One solution is to break down the task into smaller ones. First complete the outline and title, then focus entirely on the requirements of the first paragraph.
Mark Twain said “If it’s your job to eat a frog, it’s best to do it first thing in the morning. And if it’s your job to eat two frogs, it’s best to eat the biggest one first.”
In other words, do the task you like least straight away and you won’t have to procrastinate about it.
6. Editing Before Completing Your First Draft
One of the most common bad writing habits is that of editing your work as you go. When you do this you risk losing your writing flow, as well as focussing on how it’s written rather than what is written.
If you’re trying to edit every sentence after completing it then you’ll probably forget your ideas and lose writing momentum.
Thus most experienced writers recommend to make it a rule to leave the editing until you’ve finished the first draft.
Then you can check your spelling and grammar and capitalized words etc, and possibly use a tool like Grammarly to help you find your mistakes.
It’s also often a good idea to have a third party do the editing for you – you can hire Virtual Assistants on sites like Fiverr.com for instance for a reasonable fee.
“Imitation is the sincerest form of flattery.” When it comes to blogging, sadly, there are a multitude of flatterers out there in the blogosphere.
Why bother going to all the trouble of creating your own post when you can just copy and paste?
Well for one thing plagiarism is bad for SEO (Google will penalize your website for it), and for another it’s bad for your reputation, since it’s probable that sooner or later someone familiar with the original source will stumble upon your stolen prose and make a fuss about it.
Mind you most of the plagiarizers out there aren’t completely lacking in subtlety – they’ll usually plug the hijacked text into a ‘content spinner’ before proudly posting the result on their blog.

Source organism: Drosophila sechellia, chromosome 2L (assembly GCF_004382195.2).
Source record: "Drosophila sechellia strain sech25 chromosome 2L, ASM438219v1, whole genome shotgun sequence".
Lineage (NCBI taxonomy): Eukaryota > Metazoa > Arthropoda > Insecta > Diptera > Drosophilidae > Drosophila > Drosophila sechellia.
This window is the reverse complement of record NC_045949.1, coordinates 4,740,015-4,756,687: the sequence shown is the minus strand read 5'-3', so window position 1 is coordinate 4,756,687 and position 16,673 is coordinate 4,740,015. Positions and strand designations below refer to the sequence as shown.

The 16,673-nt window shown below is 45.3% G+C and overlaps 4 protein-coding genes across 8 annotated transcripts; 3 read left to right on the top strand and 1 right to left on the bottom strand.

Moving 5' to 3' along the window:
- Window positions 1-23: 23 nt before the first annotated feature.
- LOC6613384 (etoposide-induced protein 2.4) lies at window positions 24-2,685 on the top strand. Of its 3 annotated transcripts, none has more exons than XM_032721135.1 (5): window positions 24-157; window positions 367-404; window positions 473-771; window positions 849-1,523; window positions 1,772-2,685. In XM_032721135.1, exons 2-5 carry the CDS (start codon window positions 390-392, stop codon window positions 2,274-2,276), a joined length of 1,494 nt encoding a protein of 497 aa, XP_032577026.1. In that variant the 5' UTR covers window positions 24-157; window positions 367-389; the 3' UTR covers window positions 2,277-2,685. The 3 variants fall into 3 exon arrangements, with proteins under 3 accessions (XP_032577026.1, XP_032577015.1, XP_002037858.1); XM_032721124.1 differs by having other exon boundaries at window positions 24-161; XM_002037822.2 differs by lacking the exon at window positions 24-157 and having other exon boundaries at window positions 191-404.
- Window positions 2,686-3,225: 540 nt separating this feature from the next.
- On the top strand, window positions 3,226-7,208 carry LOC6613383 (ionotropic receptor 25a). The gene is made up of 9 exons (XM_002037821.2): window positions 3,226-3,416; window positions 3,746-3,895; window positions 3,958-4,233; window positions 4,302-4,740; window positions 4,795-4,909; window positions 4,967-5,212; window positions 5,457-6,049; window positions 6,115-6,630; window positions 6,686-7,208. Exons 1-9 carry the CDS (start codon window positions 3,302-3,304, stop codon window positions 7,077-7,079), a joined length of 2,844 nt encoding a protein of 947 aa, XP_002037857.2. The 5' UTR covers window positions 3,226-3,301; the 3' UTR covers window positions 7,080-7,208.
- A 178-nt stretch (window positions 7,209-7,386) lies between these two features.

However Google has made a massive investment to detect spun content, and if they detect enough of it on a site that site can get hit with a huge search ranking penalty.
So do the right thing and take the trouble to create your own original content – you’ll reap the rewards with SEO, traffic and conversions.
8. Not Writing an Outline
Another bad writing habit, the failure to commence writing a post without first creating an outline can end up costing you a lot of time and unnecessary trouble.
A good outline is also handy for beating the dreaded ‘writer’s block’.
After you’ve selected a topic and created your headline, the next step is to come up with some key points.
If you’re having trouble coming up with more than a couple then you probably need to do some more research.
Once you have enough key points then you should be able to produce a rough draft that will form the basic skeleton of your post.
Remember too that each blog post should have one key message that you’re trying to convey to your readers.
What other bad writing habits should be added to the list above? Let me know in the comments.